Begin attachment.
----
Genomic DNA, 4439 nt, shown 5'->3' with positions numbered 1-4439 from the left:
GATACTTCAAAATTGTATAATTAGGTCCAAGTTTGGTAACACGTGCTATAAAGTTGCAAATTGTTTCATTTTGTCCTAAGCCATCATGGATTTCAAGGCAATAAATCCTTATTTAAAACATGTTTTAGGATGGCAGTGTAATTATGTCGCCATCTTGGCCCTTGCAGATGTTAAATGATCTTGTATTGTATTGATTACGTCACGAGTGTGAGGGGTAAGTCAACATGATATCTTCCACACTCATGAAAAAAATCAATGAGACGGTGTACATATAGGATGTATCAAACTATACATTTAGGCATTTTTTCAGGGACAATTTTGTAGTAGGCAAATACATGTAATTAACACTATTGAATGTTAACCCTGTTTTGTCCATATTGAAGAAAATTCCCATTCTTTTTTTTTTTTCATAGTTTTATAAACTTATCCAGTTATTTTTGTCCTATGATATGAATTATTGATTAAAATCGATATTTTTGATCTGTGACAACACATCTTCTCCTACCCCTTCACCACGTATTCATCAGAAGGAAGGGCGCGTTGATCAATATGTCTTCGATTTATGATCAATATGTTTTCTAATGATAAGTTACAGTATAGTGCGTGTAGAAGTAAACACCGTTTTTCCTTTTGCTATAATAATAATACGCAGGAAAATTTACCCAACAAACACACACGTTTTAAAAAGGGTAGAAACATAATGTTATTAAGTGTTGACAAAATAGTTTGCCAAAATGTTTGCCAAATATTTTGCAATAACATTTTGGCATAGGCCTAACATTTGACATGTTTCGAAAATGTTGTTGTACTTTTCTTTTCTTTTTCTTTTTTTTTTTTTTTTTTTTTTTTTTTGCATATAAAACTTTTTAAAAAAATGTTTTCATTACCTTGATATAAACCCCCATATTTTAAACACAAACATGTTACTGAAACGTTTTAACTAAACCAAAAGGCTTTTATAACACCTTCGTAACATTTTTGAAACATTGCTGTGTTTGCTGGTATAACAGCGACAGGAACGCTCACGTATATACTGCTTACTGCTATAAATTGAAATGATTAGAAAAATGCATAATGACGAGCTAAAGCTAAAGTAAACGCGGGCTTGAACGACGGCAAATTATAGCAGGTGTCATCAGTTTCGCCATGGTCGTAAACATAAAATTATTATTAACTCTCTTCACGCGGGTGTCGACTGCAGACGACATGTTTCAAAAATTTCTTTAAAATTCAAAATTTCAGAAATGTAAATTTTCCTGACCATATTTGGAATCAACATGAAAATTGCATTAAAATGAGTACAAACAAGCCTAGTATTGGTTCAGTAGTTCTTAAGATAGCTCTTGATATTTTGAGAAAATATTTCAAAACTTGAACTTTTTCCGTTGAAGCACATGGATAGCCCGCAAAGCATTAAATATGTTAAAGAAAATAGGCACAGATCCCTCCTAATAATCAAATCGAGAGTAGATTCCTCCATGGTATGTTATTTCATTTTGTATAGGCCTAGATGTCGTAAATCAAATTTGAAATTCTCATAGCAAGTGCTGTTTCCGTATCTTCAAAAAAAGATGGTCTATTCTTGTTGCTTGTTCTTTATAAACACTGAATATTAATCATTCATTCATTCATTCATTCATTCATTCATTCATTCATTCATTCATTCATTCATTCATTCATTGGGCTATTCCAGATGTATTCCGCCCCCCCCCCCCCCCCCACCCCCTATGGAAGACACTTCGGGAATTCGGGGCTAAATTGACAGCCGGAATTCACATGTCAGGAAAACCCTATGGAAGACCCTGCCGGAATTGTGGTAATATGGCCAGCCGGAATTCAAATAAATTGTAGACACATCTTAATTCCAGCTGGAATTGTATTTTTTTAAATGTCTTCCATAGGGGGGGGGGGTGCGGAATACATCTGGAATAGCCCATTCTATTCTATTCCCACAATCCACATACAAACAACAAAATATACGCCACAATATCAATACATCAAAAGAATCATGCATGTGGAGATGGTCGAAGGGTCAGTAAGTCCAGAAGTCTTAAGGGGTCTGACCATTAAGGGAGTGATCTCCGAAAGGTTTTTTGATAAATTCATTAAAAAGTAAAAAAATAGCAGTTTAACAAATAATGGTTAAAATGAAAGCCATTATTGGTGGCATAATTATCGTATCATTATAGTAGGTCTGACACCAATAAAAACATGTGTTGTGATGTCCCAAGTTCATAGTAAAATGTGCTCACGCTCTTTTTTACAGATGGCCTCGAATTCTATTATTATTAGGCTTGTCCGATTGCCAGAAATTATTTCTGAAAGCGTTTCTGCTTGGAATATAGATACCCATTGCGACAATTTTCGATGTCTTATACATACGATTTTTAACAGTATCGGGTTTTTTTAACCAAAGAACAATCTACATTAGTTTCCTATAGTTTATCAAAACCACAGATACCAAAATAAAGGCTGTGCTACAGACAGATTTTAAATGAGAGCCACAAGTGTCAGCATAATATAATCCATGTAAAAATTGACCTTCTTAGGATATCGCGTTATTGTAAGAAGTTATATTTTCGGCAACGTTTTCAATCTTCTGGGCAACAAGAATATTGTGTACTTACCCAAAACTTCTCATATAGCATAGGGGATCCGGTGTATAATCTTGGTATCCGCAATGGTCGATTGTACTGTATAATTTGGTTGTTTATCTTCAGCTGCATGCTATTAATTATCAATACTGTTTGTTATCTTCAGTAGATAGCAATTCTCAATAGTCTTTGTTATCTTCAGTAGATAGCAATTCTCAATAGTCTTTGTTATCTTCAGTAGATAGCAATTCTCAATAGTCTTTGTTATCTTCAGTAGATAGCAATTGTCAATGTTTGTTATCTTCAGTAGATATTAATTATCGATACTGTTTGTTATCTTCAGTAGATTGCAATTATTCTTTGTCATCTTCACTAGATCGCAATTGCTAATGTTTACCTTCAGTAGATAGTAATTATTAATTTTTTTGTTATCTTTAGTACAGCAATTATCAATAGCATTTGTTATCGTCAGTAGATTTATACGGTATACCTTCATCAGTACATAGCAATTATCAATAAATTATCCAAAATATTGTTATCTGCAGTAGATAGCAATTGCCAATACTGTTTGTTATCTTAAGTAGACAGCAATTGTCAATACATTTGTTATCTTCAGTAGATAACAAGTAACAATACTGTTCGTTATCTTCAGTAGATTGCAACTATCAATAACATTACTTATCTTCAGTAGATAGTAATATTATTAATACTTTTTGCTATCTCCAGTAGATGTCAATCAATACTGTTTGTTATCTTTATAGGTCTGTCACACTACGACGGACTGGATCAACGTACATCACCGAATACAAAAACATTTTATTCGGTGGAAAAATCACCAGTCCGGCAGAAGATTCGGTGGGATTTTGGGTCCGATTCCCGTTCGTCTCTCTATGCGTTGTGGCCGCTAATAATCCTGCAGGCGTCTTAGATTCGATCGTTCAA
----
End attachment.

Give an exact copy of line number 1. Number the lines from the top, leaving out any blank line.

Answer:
Genomic DNA, 4439 nt, shown 5'->3' with positions numbered 1-4439 from the left: